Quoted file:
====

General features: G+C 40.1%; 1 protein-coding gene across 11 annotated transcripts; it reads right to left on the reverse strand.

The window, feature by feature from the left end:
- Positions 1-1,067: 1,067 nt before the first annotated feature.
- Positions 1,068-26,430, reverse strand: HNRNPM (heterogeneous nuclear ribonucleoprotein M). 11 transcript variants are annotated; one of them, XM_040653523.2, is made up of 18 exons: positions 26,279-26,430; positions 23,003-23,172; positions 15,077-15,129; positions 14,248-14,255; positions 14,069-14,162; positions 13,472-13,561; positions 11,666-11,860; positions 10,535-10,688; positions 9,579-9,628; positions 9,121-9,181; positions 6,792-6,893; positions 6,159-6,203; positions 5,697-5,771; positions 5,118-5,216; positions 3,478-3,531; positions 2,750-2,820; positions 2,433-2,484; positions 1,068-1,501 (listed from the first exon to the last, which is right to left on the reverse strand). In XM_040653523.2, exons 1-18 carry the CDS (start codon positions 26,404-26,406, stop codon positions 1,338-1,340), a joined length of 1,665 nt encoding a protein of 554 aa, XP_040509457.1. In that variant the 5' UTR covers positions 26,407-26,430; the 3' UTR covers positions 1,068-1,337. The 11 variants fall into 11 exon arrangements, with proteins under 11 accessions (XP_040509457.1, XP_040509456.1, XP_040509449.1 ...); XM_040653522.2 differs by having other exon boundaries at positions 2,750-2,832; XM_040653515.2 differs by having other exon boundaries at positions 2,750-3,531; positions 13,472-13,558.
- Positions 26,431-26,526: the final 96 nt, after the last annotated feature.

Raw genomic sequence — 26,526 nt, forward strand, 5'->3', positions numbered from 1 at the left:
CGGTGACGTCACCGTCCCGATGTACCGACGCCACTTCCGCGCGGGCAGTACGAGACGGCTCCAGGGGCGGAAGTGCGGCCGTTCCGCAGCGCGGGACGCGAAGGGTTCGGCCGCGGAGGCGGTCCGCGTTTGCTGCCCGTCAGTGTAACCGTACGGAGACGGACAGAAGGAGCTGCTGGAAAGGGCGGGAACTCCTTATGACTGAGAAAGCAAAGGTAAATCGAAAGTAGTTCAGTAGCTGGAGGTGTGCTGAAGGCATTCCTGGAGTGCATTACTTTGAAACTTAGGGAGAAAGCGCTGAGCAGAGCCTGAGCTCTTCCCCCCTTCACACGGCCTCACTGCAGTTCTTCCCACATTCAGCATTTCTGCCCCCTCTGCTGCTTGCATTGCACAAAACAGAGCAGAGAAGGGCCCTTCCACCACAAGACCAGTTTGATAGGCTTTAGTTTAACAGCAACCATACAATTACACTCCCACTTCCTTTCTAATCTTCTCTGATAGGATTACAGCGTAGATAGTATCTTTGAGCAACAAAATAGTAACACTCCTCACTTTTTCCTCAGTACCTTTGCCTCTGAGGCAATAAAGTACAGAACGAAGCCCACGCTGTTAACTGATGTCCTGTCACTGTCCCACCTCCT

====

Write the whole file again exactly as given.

General features: G+C 40.1%; 1 protein-coding gene across 11 annotated transcripts; it reads right to left on the reverse strand.

The window, feature by feature from the left end:
- Positions 1-1,067: 1,067 nt before the first annotated feature.
- Positions 1,068-26,430, reverse strand: HNRNPM (heterogeneous nuclear ribonucleoprotein M). 11 transcript variants are annotated; one of them, XM_040653523.2, is made up of 18 exons: positions 26,279-26,430; positions 23,003-23,172; positions 15,077-15,129; positions 14,248-14,255; positions 14,069-14,162; positions 13,472-13,561; positions 11,666-11,860; positions 10,535-10,688; positions 9,579-9,628; positions 9,121-9,181; positions 6,792-6,893; positions 6,159-6,203; positions 5,697-5,771; positions 5,118-5,216; positions 3,478-3,531; positions 2,750-2,820; positions 2,433-2,484; positions 1,068-1,501 (listed from the first exon to the last, which is right to left on the reverse strand). In XM_040653523.2, exons 1-18 carry the CDS (start codon positions 26,404-26,406, stop codon positions 1,338-1,340), a joined length of 1,665 nt encoding a protein of 554 aa, XP_040509457.1. In that variant the 5' UTR covers positions 26,407-26,430; the 3' UTR covers positions 1,068-1,337. The 11 variants fall into 11 exon arrangements, with proteins under 11 accessions (XP_040509457.1, XP_040509456.1, XP_040509449.1 ...); XM_040653522.2 differs by having other exon boundaries at positions 2,750-2,832; XM_040653515.2 differs by having other exon boundaries at positions 2,750-3,531; positions 13,472-13,558.
- Positions 26,431-26,526: the final 96 nt, after the last annotated feature.

Raw genomic sequence — 26,526 nt, forward strand, 5'->3', positions numbered from 1 at the left:
CGGTGACGTCACCGTCCCGATGTACCGACGCCACTTCCGCGCGGGCAGTACGAGACGGCTCCAGGGGCGGAAGTGCGGCCGTTCCGCAGCGCGGGACGCGAAGGGTTCGGCCGCGGAGGCGGTCCGCGTTTGCTGCCCGTCAGTGTAACCGTACGGAGACGGACAGAAGGAGCTGCTGGAAAGGGCGGGAACTCCTTATGACTGAGAAAGCAAAGGTAAATCGAAAGTAGTTCAGTAGCTGGAGGTGTGCTGAAGGCATTCCTGGAGTGCATTACTTTGAAACTTAGGGAGAAAGCGCTGAGCAGAGCCTGAGCTCTTCCCCCCTTCACACGGCCTCACTGCAGTTCTTCCCACATTCAGCATTTCTGCCCCCTCTGCTGCTTGCATTGCACAAAACAGAGCAGAGAAGGGCCCTTCCACCACAAGACCAGTTTGATAGGCTTTAGTTTAACAGCAACCATACAATTACACTCCCACTTCCTTTCTAATCTTCTCTGATAGGATTACAGCGTAGATAGTATCTTTGAGCAACAAAATAGTAACACTCCTCACTTTTTCCTCAGTACCTTTGCCTCTGAGGCAATAAAGTACAGAACGAAGCCCACGCTGTTAACTGATGTCCTGTCACTGTCCCACCTCCT